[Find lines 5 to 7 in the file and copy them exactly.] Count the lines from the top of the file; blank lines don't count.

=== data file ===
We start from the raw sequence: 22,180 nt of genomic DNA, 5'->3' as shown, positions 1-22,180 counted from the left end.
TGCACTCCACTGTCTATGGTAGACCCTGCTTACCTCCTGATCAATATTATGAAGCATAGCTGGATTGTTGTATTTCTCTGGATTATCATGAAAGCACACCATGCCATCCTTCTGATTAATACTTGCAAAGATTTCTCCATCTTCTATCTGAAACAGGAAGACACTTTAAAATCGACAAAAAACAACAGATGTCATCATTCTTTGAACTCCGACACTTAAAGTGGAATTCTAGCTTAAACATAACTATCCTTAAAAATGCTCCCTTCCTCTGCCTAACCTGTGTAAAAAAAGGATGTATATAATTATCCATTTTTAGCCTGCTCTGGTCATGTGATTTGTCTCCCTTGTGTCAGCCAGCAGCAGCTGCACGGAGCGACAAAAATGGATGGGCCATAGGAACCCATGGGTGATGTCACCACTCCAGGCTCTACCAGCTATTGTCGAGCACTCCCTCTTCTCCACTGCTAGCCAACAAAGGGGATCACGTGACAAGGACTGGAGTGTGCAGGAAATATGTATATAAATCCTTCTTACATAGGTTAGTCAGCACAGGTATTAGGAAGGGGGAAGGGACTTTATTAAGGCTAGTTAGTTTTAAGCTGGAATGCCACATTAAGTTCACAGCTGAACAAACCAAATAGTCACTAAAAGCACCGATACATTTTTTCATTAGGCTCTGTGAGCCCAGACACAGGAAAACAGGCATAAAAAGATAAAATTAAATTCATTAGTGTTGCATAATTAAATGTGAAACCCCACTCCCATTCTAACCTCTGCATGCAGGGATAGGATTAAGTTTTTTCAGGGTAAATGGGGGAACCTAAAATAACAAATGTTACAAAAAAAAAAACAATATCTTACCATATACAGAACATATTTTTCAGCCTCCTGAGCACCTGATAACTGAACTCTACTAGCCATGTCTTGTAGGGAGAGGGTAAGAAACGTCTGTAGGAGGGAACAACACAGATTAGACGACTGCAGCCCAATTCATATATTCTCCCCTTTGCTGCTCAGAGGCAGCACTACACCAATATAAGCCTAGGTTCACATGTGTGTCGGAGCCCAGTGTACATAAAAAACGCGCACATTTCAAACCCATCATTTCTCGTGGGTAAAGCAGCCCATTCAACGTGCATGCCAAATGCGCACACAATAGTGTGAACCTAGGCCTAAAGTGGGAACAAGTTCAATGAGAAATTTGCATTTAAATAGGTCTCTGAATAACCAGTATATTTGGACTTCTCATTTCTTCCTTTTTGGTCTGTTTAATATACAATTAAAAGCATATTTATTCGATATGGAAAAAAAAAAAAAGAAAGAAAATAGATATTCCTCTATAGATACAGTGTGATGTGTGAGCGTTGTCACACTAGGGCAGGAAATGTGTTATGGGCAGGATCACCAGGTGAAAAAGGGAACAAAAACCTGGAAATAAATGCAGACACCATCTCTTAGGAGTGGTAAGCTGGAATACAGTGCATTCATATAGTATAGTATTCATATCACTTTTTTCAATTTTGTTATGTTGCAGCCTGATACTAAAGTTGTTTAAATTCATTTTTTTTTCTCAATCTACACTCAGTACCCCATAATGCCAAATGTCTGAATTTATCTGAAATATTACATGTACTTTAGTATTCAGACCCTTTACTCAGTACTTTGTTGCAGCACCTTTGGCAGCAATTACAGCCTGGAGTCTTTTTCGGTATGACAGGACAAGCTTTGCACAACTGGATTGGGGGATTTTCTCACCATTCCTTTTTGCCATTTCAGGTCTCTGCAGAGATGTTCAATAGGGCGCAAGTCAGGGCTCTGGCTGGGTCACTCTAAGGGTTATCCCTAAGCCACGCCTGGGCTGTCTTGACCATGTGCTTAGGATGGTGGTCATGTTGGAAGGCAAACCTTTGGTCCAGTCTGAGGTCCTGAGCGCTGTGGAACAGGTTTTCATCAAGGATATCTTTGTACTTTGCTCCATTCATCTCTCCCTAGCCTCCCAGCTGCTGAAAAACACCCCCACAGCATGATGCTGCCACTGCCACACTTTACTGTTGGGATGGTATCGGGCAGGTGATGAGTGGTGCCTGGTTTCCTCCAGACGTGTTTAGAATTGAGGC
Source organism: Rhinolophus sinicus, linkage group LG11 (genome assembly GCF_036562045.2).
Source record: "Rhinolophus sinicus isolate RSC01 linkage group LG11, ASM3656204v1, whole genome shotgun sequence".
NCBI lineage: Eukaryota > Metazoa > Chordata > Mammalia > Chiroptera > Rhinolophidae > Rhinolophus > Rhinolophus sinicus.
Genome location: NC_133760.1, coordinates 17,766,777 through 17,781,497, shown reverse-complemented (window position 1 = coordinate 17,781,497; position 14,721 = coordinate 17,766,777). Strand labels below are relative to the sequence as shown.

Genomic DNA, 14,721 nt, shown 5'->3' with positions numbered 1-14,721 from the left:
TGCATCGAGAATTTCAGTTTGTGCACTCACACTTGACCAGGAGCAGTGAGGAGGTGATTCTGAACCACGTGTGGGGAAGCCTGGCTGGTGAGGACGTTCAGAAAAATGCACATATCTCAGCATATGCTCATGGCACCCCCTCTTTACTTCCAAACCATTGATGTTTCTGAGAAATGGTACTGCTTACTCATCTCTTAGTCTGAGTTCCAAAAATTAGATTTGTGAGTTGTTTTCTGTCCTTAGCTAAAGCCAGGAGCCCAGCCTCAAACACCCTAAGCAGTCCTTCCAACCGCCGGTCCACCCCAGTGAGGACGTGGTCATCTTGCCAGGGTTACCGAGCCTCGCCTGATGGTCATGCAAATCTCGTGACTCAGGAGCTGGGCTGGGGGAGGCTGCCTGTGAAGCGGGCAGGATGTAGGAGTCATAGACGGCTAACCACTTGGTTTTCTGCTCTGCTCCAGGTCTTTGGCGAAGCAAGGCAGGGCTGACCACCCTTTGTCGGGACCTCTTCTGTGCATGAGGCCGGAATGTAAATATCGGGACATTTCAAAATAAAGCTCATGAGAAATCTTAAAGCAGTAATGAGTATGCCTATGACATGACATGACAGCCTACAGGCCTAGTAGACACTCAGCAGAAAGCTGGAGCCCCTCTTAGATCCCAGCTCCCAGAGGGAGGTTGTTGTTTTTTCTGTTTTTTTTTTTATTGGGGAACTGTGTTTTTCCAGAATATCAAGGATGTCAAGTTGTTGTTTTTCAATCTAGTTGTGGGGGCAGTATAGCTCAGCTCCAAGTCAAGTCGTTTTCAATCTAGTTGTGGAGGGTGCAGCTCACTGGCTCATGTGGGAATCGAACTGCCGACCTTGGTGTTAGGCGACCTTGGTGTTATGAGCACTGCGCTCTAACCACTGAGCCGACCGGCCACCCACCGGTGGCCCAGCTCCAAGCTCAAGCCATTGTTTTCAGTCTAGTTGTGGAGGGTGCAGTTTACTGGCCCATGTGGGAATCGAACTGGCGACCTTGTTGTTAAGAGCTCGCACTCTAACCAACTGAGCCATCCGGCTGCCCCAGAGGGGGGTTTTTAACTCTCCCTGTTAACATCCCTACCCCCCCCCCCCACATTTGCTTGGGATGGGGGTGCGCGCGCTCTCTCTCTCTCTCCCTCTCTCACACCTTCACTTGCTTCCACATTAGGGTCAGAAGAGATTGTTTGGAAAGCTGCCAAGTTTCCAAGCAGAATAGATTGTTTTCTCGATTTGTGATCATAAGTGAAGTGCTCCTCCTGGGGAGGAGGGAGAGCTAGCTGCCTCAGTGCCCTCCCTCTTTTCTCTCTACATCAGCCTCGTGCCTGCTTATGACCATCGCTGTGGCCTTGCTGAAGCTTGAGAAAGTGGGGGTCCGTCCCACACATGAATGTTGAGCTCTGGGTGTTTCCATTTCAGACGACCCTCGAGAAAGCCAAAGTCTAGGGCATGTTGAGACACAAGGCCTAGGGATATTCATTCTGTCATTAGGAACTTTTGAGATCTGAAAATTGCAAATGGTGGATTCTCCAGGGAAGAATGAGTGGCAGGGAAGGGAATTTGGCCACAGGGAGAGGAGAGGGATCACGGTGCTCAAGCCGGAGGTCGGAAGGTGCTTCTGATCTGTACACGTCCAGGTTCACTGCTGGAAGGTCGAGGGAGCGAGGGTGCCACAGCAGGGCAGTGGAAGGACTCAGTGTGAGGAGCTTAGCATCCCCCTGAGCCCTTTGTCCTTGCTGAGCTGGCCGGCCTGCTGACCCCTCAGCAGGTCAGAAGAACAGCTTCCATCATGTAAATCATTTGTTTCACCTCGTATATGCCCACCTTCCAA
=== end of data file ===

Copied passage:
NCBI lineage: Eukaryota > Metazoa > Chordata > Mammalia > Chiroptera > Rhinolophidae > Rhinolophus > Rhinolophus sinicus.
Genome location: NC_133760.1, coordinates 17,766,777 through 17,781,497, shown reverse-complemented (window position 1 = coordinate 17,781,497; position 14,721 = coordinate 17,766,777). Strand labels below are relative to the sequence as shown.

Genomic DNA, 14,721 nt, shown 5'->3' with positions numbered 1-14,721 from the left: